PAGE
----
The Montreal Protocol (1997), provides a schedule for reducing production and consumption of numerous substances that are responsible for ozone depletion. Under this agreement, the industrialized countries pledge to reduce the use of HFCs by 45% by 2024 and by 85% by 2036, compared to 2011-2013. Ozone Depleting Substances (ODS), include 8 categories of gases: CFC (Chlorofluorocarbons), HCFCs (Hydrochlorofluorocarbons), Halons (CBrF3), 1,1,1-Trichloroethane (C2H3Cl3), Methyl bromide (CH3Br), methylene bromochloride (BrClCH2). However, the list is not exhaustive. Nitrous oxide (N2O), by instance, is reported as a key compound in stratospheric ozone depletion [15].

The Kyoto Protocol requires developed countries to reduce their total greenhouse gas emissions by at least 5% between 2008 and 2012 (extended to 2020), from the 1990 level [16]. The 6 gases concerned are Carbon dioxide (CO2), methane (CH4), Nitrous oxide (N2O), Hydrofluorocarbons (HFC), perfluorocarbons (CxFy) and sulfur hexafluoride (SF6).

EC 1005/2009 Regulation of 16 September 2009 [9] imposes more restrictive measures on the Member States than those of the Montreal Protocol:

  • Unless exemption, the 8 gas categories are not only reduced but there are forbidden!
  • Member States should define a minimum level of training for maintenance staff of equipment containing controlled substances in order to avoid and minimize leakage and emissions
  • Substances contained in equipment must be recovered for processing

EC 842/2006 Regulation aimed to establish, prevent and reduce fluorinated greenhouse gas emissions covered by the Kyoto Protocol (SF6, HFCs and PFCs). It has been repealed by EC 517/2014 Regulation (referred sometimes to as F-Gas II Regulation) [9]. It establishes a schedule for a gradual elimination of HFC up to 2030 where only specific applications without alternative will keep being authorized.

Why SF6 is used in medium and high voltage switchgears?

SF6 gas is commonly used in medium and high voltage switchgears for two functions: breaking and insulation. For breaking it offers excellent arc quenching and heat transfer properties. As an insulating medium, it has an electrical breakdown strength approximatively three times that of air at atmospheric pressure. SF6 has a number of unique properties that make it almost perfect for this application: its high dielectric strength, self-healing and non-toxic properties. Despite its many benefits and very low concentration in the atmosphere (~ 10 parts per trillion (10ng/kg) instead of CO2 ~ 400 parts per million (400mg/kg)), SF6 gas has been identified as a potent greenhouse gas and is estimated to be 23,900 times more harmful than CO2 to the environment [5]. (In other words, 1 ton of SF6 is equivalent, over a 100-year period, to 23,900 tons of emitted CO2!). Moreover, being immune to chemical and photolytic degradation its lifetime in the atmosphere is estimated as 3200 years although CO2 is in the range 50-200 years. Electrical utilities and equipment are responsible for consuming 80% of the 10,000 tons of SF6 produced every year, an amount which is growing with the increasing global production and demand for renewable forms of energy, such as wind and solar. As a result, there has been an increase in the number of connections to the electricity grid compared with the traditional fossil power stations, with the consequential rise in the use of switchgear to deal with arcing and to stop short circuits [17].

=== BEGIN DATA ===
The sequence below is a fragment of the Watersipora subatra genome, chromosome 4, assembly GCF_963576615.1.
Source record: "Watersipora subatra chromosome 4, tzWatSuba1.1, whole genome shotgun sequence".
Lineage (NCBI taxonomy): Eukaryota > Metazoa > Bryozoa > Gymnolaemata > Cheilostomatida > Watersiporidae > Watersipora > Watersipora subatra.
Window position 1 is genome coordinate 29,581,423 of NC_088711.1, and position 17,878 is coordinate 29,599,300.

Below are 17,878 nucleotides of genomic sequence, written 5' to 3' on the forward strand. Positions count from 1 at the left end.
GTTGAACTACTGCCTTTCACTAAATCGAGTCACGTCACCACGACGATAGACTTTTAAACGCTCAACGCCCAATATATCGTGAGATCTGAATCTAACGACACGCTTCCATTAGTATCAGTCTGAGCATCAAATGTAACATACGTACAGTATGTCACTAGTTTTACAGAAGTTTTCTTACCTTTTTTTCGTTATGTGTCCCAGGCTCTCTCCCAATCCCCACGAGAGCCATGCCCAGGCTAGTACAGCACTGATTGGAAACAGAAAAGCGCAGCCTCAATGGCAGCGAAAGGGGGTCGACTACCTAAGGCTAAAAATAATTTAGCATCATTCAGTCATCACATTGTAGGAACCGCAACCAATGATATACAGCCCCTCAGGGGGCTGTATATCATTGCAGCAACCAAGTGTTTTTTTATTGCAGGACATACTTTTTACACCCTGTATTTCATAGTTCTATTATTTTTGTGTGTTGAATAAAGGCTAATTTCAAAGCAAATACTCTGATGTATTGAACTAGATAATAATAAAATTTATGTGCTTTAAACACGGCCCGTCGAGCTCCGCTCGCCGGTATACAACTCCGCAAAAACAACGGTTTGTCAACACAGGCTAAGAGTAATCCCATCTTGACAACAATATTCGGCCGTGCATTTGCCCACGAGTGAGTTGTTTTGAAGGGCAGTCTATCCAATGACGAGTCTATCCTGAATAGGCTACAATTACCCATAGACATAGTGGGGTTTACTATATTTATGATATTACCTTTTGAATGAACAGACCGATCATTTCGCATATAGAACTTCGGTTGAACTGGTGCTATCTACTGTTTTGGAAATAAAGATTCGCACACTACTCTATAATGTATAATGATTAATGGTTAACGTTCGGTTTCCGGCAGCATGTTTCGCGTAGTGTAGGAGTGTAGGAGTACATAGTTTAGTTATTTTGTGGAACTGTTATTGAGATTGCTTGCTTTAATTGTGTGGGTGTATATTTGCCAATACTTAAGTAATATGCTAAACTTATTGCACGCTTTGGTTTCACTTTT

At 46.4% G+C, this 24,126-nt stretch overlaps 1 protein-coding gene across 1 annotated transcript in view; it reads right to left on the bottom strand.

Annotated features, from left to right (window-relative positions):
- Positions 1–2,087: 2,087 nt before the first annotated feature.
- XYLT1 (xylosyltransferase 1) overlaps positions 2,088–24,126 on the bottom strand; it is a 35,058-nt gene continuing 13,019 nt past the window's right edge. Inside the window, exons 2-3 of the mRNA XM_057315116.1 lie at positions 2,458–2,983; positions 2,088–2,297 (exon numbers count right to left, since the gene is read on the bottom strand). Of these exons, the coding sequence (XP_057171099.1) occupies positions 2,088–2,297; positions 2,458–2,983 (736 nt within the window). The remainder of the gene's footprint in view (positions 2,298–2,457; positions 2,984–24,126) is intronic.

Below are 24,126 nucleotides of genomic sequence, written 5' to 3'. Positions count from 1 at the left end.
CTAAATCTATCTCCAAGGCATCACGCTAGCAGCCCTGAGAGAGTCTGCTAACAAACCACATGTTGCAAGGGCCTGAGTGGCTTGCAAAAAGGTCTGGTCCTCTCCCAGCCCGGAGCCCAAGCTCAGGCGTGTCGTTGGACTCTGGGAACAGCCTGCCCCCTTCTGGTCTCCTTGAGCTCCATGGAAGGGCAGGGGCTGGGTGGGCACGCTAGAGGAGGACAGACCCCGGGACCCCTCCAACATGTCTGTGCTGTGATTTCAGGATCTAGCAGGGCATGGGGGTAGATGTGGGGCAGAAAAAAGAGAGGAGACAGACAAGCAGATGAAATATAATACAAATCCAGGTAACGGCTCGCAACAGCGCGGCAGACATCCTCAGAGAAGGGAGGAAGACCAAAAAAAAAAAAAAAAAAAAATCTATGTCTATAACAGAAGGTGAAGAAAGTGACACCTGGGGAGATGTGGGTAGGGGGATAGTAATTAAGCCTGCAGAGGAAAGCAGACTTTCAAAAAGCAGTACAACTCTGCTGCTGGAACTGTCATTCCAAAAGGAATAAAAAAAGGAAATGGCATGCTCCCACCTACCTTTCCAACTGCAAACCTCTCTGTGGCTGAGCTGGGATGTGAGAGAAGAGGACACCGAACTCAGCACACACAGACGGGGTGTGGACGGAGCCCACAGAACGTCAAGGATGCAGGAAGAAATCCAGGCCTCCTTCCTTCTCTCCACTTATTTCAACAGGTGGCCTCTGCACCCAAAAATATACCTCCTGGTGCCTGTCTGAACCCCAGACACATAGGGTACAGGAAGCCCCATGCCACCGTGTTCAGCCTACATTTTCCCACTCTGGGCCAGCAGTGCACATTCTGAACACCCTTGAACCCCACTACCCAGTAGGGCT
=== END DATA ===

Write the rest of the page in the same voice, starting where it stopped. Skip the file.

In this context, the market trend in developing new switchgears SF6-free which might become a viable alternative and a leap forward for sustainability, health and safety. These new devices use a combination of vacuum interrupters and pure air instead of SF6 gas and allow users to take full advantage of digital features to unlock the value of data [18]. Air will be for insulation and vacuum will be for breaking. This combination enables the replacement of SF6 while maintaining the small footprint and cost-effectiveness.

7. Conclusion

Regulations and standards are essential tools for coordinating industrial efforts and stimulating the implementation of eco-design approach in companies [19]. They can play both a driving, regulator and support role. The European community has shown its willingness to be a pioneer in this field and was at the origin of numerous legislative texts relating to the improvement of product environment. The electrical and electronic sector is concerned by a large part of these texts and in particular the RoHS, WEEE, ErP directives and REACh regulation. These texts are difficult to read and often lend themselves to interpretation. However, they are interwoven in such a way that they complement each other. In addition, some countries, such as China, Japan, Canada and Australia, have similar regulations and others are under study. The generalization of such a regulatory system and the use of ISO/IEC standards should ultimately reduce the environmental impacts of electrical and electronic equipment over their entire life cycle.

EEE with optimized efficiency and more environmentally friendly will participate in the energy transition of tomorrow's electricity sector with a rise in power generation from new decarbonized intermittent renewable energy flows such as sunlight and wind.

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[4] Hassanzadeh, M., Metz, R. (2015). Eco-design of electricity distribution network equipment in eco-friendly innovations in electricity transmission and distribution networks. In: Bessède J.L. (eds) Eco-friendly innovations in electricity transmission and distribution networks. Woodhead Publishing Series in Energy, Amsterdam. https://doi.org/10.1016/C2013-0-16426-4